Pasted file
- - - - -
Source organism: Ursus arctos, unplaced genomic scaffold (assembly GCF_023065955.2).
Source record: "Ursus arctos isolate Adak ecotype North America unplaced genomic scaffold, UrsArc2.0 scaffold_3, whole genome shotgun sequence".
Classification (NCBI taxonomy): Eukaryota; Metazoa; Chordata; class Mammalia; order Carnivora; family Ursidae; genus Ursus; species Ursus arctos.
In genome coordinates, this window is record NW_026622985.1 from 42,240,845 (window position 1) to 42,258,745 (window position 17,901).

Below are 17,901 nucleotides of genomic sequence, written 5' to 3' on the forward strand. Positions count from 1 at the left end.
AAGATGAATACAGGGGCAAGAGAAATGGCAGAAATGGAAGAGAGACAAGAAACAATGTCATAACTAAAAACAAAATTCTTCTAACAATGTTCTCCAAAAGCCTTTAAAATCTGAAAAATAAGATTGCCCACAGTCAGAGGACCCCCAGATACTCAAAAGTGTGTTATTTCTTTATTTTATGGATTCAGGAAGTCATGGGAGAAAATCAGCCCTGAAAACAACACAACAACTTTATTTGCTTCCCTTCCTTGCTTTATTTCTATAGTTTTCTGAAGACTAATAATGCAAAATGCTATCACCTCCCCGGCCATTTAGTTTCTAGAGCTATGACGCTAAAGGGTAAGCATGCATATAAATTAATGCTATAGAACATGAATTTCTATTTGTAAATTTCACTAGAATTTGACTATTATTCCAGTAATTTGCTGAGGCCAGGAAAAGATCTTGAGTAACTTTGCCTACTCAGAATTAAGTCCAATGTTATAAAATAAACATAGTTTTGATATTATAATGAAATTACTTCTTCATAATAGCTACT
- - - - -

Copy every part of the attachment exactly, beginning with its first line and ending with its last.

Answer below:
Source organism: Ursus arctos, unplaced genomic scaffold (assembly GCF_023065955.2).
Source record: "Ursus arctos isolate Adak ecotype North America unplaced genomic scaffold, UrsArc2.0 scaffold_3, whole genome shotgun sequence".
Classification (NCBI taxonomy): Eukaryota; Metazoa; Chordata; class Mammalia; order Carnivora; family Ursidae; genus Ursus; species Ursus arctos.
In genome coordinates, this window is record NW_026622985.1 from 42,240,845 (window position 1) to 42,258,745 (window position 17,901).

Below are 17,901 nucleotides of genomic sequence, written 5' to 3' on the forward strand. Positions count from 1 at the left end.
AAGATGAATACAGGGGCAAGAGAAATGGCAGAAATGGAAGAGAGACAAGAAACAATGTCATAACTAAAAACAAAATTCTTCTAACAATGTTCTCCAAAAGCCTTTAAAATCTGAAAAATAAGATTGCCCACAGTCAGAGGACCCCCAGATACTCAAAAGTGTGTTATTTCTTTATTTTATGGATTCAGGAAGTCATGGGAGAAAATCAGCCCTGAAAACAACACAACAACTTTATTTGCTTCCCTTCCTTGCTTTATTTCTATAGTTTTCTGAAGACTAATAATGCAAAATGCTATCACCTCCCCGGCCATTTAGTTTCTAGAGCTATGACGCTAAAGGGTAAGCATGCATATAAATTAATGCTATAGAACATGAATTTCTATTTGTAAATTTCACTAGAATTTGACTATTATTCCAGTAATTTGCTGAGGCCAGGAAAAGATCTTGAGTAACTTTGCCTACTCAGAATTAAGTCCAATGTTATAAAATAAACATAGTTTTGATATTATAATGAAATTACTTCTTCATAATAGCTACT